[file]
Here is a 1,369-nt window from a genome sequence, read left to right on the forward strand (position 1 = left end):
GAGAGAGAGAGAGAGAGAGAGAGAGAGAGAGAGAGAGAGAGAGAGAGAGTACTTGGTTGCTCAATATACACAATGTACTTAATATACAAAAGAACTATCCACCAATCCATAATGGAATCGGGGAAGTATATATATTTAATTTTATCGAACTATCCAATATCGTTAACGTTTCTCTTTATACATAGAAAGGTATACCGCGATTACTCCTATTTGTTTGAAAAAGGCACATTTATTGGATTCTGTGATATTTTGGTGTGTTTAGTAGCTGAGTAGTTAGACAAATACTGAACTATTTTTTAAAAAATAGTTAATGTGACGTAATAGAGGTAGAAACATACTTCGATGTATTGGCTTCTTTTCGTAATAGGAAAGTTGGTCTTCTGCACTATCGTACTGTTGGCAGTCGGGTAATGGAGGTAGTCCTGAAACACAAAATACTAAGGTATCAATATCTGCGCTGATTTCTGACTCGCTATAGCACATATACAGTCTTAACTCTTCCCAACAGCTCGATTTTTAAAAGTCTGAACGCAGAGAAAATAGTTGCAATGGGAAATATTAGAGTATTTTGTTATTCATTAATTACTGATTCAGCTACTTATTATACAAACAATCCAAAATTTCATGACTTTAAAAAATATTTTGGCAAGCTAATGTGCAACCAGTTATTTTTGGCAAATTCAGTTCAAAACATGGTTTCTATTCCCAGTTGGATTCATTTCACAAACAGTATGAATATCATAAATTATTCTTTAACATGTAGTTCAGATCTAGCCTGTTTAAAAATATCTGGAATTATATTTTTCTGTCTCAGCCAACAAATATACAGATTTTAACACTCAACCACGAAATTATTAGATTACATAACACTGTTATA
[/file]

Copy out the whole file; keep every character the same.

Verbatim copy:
Here is a 1,369-nt window from a genome sequence, read left to right on the forward strand (position 1 = left end):
GAGAGAGAGAGAGAGAGAGAGAGAGAGAGAGAGAGAGAGAGAGAGAGAGTACTTGGTTGCTCAATATACACAATGTACTTAATATACAAAAGAACTATCCACCAATCCATAATGGAATCGGGGAAGTATATATATTTAATTTTATCGAACTATCCAATATCGTTAACGTTTCTCTTTATACATAGAAAGGTATACCGCGATTACTCCTATTTGTTTGAAAAAGGCACATTTATTGGATTCTGTGATATTTTGGTGTGTTTAGTAGCTGAGTAGTTAGACAAATACTGAACTATTTTTTAAAAAATAGTTAATGTGACGTAATAGAGGTAGAAACATACTTCGATGTATTGGCTTCTTTTCGTAATAGGAAAGTTGGTCTTCTGCACTATCGTACTGTTGGCAGTCGGGTAATGGAGGTAGTCCTGAAACACAAAATACTAAGGTATCAATATCTGCGCTGATTTCTGACTCGCTATAGCACATATACAGTCTTAACTCTTCCCAACAGCTCGATTTTTAAAAGTCTGAACGCAGAGAAAATAGTTGCAATGGGAAATATTAGAGTATTTTGTTATTCATTAATTACTGATTCAGCTACTTATTATACAAACAATCCAAAATTTCATGACTTTAAAAAATATTTTGGCAAGCTAATGTGCAACCAGTTATTTTTGGCAAATTCAGTTCAAAACATGGTTTCTATTCCCAGTTGGATTCATTTCACAAACAGTATGAATATCATAAATTATTCTTTAACATGTAGTTCAGATCTAGCCTGTTTAAAAATATCTGGAATTATATTTTTCTGTCTCAGCCAACAAATATACAGATTTTAACACTCAACCACGAAATTATTAGATTACATAACACTGTTATA